I listen to a reading of our country’s founding document and think about what brought about our independence from Great Britain 228 years ago.
When I’m at Howard Mesa, I listen to the radio every morning. I listen to NPR, National Public Radio. There are actually three NPR frequencies I can get here: on from Phoenix that is repeated by Prescott, one from Flagstaff, and another from somewhere else.
This morning, during Morning Edition, I heard some familiar words: “When in the course of human events…” I soon realized that the radio staff was reading the Declaration of Independence.
It was a moving reading — if such a reading could ever be considered moving. The radio staff took turns reading paragraphs from the document. They each put emotion into what they read, as if they were the people making these claims, the people injured. I’ve read the Declaration several times, but I believe this is the first time I really understood it.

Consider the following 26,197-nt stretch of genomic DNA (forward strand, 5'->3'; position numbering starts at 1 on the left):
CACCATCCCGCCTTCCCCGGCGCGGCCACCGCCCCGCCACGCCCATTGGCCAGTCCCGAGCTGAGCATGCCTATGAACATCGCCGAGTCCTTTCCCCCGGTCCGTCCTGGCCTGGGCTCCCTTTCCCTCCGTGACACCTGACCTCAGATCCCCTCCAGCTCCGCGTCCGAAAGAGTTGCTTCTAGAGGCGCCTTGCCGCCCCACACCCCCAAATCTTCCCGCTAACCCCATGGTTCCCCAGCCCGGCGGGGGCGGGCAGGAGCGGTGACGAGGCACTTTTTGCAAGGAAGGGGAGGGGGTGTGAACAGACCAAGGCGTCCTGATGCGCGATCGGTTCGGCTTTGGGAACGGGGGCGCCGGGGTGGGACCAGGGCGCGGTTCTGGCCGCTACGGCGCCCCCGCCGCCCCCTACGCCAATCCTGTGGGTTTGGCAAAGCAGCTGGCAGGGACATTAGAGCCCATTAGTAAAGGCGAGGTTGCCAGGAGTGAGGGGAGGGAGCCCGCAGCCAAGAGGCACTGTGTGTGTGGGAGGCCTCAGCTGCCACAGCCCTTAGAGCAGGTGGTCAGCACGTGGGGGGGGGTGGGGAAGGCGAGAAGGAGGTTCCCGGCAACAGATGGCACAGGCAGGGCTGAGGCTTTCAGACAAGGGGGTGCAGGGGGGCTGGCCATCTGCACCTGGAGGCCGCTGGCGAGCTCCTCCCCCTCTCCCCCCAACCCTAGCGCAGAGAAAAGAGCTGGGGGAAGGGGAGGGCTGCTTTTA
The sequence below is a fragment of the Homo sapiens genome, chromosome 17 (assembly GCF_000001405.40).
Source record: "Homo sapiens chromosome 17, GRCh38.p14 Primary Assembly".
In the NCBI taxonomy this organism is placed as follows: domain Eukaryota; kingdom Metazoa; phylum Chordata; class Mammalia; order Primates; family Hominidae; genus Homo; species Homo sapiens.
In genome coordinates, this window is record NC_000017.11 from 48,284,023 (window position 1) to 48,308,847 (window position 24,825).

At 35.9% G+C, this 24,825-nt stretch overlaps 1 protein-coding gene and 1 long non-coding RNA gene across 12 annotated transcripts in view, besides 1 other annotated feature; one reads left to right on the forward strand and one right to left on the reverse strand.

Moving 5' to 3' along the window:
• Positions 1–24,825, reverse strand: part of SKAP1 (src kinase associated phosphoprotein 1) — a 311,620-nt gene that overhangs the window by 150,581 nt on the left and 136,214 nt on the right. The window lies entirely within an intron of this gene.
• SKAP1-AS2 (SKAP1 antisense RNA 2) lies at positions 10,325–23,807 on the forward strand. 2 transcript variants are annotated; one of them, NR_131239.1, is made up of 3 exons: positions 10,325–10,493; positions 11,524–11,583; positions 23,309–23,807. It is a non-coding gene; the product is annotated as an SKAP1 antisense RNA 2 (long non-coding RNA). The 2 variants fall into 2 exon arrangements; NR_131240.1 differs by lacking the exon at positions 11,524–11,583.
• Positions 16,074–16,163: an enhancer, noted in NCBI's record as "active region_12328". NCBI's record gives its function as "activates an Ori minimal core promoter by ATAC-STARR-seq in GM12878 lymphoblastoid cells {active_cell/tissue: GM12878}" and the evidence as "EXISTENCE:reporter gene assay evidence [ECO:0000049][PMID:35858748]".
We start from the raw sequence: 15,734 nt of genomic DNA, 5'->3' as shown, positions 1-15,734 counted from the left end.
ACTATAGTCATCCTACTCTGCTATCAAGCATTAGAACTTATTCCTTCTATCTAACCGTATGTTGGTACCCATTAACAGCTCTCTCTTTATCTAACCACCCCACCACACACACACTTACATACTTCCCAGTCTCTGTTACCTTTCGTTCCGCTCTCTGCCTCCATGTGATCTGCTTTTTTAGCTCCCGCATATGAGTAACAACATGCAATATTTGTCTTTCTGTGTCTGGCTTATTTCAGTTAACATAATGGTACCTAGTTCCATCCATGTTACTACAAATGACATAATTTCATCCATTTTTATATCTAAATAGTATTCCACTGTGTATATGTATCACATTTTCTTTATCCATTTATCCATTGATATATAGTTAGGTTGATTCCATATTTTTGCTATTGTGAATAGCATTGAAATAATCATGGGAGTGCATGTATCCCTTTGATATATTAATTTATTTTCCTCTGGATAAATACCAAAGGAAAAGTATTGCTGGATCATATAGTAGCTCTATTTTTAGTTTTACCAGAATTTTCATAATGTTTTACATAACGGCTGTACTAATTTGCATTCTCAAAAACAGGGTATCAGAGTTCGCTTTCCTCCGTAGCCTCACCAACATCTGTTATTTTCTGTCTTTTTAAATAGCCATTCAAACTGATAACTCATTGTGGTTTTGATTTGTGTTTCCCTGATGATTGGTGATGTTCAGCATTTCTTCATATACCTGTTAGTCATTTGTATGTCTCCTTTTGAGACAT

Imagine the east coast of the United States as thirteen colonies under the power of a King far away. Communication between the colonies and the King took weeks (if not months) in those days. The people of the colonies feel that they are being mistreated by the King. They write a document that clearly argues their point, listing dozens of offenses committed by the King against them. That’s the Declaration of Independence.
I can only imagine how that document must have pissed off King George III when he finally read it.
Reading the Declaration gives you a unique view of life in the American Colonies in the early 1770s. It was a time when people truly cared about freedom — because their freedom was limited. It was a time when people considered taxation without representation — because it simply wasn’t fair. It was a time when people who cared about what was right and wrong actually stood up and did something about the injustices they saw.
A bit different from today, when people care more about what celebrities are wearing than what’s being voted on in Congress.
Anyway, this morning, when I spoke to Mike, I mentioned that I’d heard the Declaration on NPR. Do you know what he said? “I heard it, too. It was great, wasn’t it?”
Looks like I picked the right guy after all.